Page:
What if anybody could find investment opportunities in local and social enterprises, with the click of a mouse?
ChangeXchange NW, a new website launched Nov. 8 by Portland-based Springboard Innovation,with support from New York’s Mission Markets, will facilitate just that, allowing a range of investors to research offerings in the Northwest and buy a stake in companies — regardless of whether the investors are retirees with $100 or veteran venture capitalists with millions.
“We are creating opportunities to get capital into the hands of local and social entrepreneurs,” says Amy Pearl, Springboard’s executive director. “There’s potential to tap money large and small to grow the economy in each of our Northwest communities.”
ChangeXchange NW aims to be a more sophisticated cousin of crowdfunding sites like Kickstarter. Evolving from a donation-oriented site launched in 2009, the new platform will offer space to crowdfund business startups, while also featuring more advanced investment vehicles in direct public offerings, equity investments, and secondary trading of shares in new and existing businesses.
A demo site launched last week offered a glimpse of how investors will use the site. The homepage lists investment opportunities and an interactive map of the same – think of a less hectic version of popular real estate sites Estately or Zillow. Clicking on individual investments leads to details on the offerings, backgrounds on the companies and pro forma financial documents.
Pearl and Mission Markets CEO Mike Van Patten say that they imagine potential investors meeting business owners and doing extensive due diligence offline, much as private equity investors do now.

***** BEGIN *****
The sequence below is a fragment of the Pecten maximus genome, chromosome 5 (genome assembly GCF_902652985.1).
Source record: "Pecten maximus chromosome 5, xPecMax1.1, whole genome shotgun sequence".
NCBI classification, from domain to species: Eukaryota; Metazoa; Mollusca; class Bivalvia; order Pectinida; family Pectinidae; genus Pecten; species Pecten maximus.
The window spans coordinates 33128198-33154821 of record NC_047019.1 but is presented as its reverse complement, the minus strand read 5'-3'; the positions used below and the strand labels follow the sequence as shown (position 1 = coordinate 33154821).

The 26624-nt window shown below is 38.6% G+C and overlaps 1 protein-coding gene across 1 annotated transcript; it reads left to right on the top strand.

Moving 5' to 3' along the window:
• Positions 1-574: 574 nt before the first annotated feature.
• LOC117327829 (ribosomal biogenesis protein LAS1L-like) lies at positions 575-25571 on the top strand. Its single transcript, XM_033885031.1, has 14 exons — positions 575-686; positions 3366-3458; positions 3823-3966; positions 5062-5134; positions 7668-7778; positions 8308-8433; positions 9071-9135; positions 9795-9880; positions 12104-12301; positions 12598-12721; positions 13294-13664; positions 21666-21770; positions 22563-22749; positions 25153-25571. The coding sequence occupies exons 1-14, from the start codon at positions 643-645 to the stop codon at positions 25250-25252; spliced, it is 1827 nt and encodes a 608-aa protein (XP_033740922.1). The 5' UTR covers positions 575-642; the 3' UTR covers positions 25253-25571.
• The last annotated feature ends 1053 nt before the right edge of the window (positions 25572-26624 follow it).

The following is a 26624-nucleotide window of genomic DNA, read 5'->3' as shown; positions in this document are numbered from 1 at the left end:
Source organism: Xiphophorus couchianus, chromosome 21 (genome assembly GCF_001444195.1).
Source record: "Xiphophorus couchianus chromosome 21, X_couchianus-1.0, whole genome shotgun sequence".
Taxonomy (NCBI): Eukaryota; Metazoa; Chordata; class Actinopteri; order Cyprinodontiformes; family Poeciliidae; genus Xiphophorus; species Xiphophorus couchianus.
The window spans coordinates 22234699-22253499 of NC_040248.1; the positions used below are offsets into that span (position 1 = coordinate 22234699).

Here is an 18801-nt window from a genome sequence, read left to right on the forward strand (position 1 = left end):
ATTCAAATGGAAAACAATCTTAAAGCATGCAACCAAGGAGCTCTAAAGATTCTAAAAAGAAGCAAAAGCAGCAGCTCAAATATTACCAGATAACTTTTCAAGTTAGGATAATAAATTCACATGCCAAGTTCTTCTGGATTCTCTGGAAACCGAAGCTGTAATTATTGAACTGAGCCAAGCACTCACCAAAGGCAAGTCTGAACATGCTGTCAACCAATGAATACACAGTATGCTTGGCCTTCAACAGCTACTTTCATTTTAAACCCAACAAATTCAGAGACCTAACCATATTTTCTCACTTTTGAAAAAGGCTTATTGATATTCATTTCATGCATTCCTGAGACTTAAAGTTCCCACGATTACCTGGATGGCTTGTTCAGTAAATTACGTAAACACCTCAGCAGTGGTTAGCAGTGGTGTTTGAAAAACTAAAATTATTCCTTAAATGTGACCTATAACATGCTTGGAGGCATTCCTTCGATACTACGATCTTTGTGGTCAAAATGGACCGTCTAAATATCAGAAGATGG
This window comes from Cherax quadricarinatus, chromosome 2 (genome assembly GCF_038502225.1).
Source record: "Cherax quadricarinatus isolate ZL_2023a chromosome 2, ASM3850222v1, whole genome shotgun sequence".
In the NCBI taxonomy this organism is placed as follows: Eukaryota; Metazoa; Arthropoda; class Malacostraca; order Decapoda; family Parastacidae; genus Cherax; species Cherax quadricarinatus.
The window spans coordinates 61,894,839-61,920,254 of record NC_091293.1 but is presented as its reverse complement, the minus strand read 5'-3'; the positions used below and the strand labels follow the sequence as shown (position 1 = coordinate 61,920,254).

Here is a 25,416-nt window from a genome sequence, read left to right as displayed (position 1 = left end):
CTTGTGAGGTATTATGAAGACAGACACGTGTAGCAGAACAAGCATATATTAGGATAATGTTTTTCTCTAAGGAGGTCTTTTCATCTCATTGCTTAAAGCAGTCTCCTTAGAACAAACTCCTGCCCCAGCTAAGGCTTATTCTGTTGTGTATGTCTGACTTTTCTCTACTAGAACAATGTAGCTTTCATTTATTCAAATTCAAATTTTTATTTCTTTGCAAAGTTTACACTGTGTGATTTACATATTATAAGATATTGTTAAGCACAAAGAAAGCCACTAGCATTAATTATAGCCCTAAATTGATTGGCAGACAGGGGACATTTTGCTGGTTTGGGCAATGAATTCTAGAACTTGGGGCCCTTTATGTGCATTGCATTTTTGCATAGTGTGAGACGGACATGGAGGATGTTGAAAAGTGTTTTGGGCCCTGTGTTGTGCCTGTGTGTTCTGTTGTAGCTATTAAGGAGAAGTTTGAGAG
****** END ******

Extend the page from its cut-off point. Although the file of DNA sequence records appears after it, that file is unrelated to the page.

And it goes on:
But once an investment is made, investors can use ChangeXchange NW to track financial performance, as well as environmental and social performance measured against multiple impact rating tools such as GIIRS. Investors and business owners will also be able to communicate through a closed social network on the site.
“It really bringing efficiency to investing,” says Van Patten.
The question is will investors use the platform? Mike Van Patten believes it will take a few successful investment paybacks through the platform, before Changexchange NW catches on. More established companies looking to expand – say a pizza shop adding locations – will make for good pioneers on the exchange. “When investors are comfortable that they will get their investments back, then it will tip,” he says.
Pearl and Springboard plan an extensive on-the-ground education effort throughout the Northwest over the next 18 months to support the exchange. She’ll get businesses, media, government officials and the public up to speed on how private equity works and how they can put their dollars to work through the exchange. She’s already developing partnerships with ten cities and counties around the region. And Springboard is working on a companion business incubator, Hatch, in Portland.
Both Pearl and Van Patten say a confluence of factors make the timing good for ChangeXchange: demand for local products and services is rising; more impact investors are seeking environmental and social, as well as financial, returns; social entrepreneurship is on the rise; and new federal regulations outlined in the 2012 JOBS Act loosen rules on how private companies can raise money, including through internet solicitations.
Overall, Van Patten sees the marketplace in the early stages of a 20-year shift toward more responsible companies; New equity capital will accelerate that shift:”Private equity capital can change things dramatically, in ways that donations and grant funding for social enterprise cannot.”
November 12 to 18 is Global Entrepreneurship Week, and Ecotrust and Portland, OR are getting a running start on the festivities, with a focus on social entrepreneurship. We’ll be hosting events at Ecotrust, talking about others around town and curating some extra discussion around social enterprise. How are you @unleashingideas during #GEW? See you on Twitter.